• Core bonds and stocks sold off in lockstep again yesterday as a new surge in oil prices stings. Brent crude rallied from $120.50/b to $124/b, testing the highest level since mid-March. The post-invasion top stands at $139/b. The same factors remain at play: resurging Chinese demand following months of very strict lockdowns and reduced supply via the European embargo against Russia (which more than outweighs the small scaling up of OPEC-supply). The German yield curve bear steepened with yields rising by 3.4 bps (2-yr) to 6.8 bps (30-yr). US yields added 4.5 bps to 5.3 bps across the curve. The US 10-yr Note auction was on the soft side as it tailed 1.2 bps with a below average bid cover (2.41 vs 2.5). The trade weighted dollar for a second straight session attempted to take out first resistance at 102.73, but the test failed again. EUR/USD 1.0627/42 support remained out of reach with the single currency even outperforming in the run-up to today’s ECB meeting (see below). USD/JPY surged from 132.59 to 134.50.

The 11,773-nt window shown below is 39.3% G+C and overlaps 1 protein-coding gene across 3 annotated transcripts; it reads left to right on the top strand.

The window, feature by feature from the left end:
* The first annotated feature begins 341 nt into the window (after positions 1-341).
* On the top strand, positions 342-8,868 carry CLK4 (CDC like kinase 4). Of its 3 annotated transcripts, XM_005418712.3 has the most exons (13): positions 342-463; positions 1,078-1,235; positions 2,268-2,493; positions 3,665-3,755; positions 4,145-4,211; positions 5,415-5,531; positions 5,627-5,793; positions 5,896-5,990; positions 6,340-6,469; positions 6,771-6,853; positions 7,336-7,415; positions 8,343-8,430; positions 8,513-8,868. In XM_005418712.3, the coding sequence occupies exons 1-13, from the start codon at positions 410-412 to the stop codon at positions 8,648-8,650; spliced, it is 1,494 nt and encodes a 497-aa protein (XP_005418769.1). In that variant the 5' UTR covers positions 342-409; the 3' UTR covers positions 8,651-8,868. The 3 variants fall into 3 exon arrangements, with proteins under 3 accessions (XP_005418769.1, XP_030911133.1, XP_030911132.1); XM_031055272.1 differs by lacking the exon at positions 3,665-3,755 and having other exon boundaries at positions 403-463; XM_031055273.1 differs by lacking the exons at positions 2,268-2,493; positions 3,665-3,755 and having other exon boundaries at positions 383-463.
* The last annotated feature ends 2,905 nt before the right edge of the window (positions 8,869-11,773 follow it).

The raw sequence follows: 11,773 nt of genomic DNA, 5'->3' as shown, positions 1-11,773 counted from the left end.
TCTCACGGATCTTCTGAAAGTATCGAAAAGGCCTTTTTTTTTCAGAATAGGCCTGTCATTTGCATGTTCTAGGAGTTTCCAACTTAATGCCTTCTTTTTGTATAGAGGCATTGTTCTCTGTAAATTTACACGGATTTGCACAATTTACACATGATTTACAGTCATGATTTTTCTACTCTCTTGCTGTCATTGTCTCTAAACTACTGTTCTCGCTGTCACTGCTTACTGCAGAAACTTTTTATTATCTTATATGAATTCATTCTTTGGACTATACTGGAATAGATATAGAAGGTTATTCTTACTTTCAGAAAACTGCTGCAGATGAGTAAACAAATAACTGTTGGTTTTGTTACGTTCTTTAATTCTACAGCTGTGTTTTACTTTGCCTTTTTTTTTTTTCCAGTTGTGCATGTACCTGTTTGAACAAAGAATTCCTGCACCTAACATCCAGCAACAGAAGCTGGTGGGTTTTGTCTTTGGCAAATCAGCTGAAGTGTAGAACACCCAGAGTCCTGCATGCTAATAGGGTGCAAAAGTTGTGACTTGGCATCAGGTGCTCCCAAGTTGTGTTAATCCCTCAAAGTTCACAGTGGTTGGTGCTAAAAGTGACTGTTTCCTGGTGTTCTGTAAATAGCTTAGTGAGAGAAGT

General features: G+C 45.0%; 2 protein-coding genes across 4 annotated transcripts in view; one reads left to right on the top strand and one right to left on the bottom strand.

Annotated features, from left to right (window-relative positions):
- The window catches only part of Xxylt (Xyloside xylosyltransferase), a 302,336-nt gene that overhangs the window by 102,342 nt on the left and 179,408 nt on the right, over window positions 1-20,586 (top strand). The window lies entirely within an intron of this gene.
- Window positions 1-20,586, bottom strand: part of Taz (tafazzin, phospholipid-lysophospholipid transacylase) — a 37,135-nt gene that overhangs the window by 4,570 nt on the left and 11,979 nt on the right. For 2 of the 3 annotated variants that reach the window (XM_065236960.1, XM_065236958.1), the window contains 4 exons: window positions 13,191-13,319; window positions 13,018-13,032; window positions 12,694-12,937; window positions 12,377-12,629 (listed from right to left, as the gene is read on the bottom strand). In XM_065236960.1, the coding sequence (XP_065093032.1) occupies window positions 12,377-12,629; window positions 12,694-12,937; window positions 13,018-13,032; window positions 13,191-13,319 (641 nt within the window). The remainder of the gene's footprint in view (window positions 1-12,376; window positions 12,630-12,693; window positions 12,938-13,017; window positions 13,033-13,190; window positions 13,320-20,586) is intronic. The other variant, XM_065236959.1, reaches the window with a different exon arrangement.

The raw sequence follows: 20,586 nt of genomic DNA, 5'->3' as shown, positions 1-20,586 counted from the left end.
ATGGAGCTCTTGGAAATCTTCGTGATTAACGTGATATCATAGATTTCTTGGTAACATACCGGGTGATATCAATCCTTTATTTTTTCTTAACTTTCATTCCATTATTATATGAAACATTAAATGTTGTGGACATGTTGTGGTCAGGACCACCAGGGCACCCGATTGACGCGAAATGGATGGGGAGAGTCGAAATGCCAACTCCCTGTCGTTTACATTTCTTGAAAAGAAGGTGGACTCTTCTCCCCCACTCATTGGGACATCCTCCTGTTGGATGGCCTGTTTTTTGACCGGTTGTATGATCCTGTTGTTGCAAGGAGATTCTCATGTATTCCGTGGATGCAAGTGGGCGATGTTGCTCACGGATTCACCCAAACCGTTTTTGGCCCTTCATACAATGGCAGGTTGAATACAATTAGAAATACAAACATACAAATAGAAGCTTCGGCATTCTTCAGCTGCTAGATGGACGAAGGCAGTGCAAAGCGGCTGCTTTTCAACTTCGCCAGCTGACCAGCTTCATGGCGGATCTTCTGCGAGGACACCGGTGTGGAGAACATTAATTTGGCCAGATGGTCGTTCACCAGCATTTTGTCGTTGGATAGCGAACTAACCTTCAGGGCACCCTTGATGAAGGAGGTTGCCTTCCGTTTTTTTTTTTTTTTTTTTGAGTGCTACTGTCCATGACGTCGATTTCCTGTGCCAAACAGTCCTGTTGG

• Focus turns to Amsterdam today, where the ECB convenes. ECB President Lagarde’s contribution to “The ECB Blog” (May 23) serves as a good guide for what to expect from the central bank in the new inflation landscape. The ECB finally deems it appropriate to return to more normal settings to slash current high inflation and to prevent higher inflation expectations from becoming entrenched in the mindsets of economic agents. The uncertain growth outlook plays second fiddle in this story. New inflation forecasts are about to show upward revisions for 2023 (2.1%) and 2024 (1.9%) as well, underlining the need to act. More specifically, net purchases under APP are to end very early in the third quarter, allowing for a rate lift-off in July and an exit of negative interest rates to the end of the third quarter. Lagarde didn’t specify the magnitude of coming rate hikes, but left the door open to larger-than-usual ones. We attach a rising likelihood to a scenario in which the ECB starts with back-to-back 50 bps rate hikes in July and September. 50 bps rate hikes are turning into the new normal on a global level, while the ECB understands that the window of opportunity to normalize policy in rapidly closing given the clouded eco outlook. On top, there’s already a strong sense of being behind the curve and having misinterpreted the true nature of the inflationary winds. The ECB is also rumoured to strengthen its commitment on preventing fragmentation during its normalization cycle by announcing a new bond buying programme if needed to counter borrowing costs for the likes of Italy should they spiral out of control. From a market point of view, we hold our bearish views on core bonds with the EMU curve likely to turn into bear flattening mode. A test of key resistance in EUR/USD at 1.0806 is likely, with the probability of a break high. It would make the technical picture in the FX cross neutral.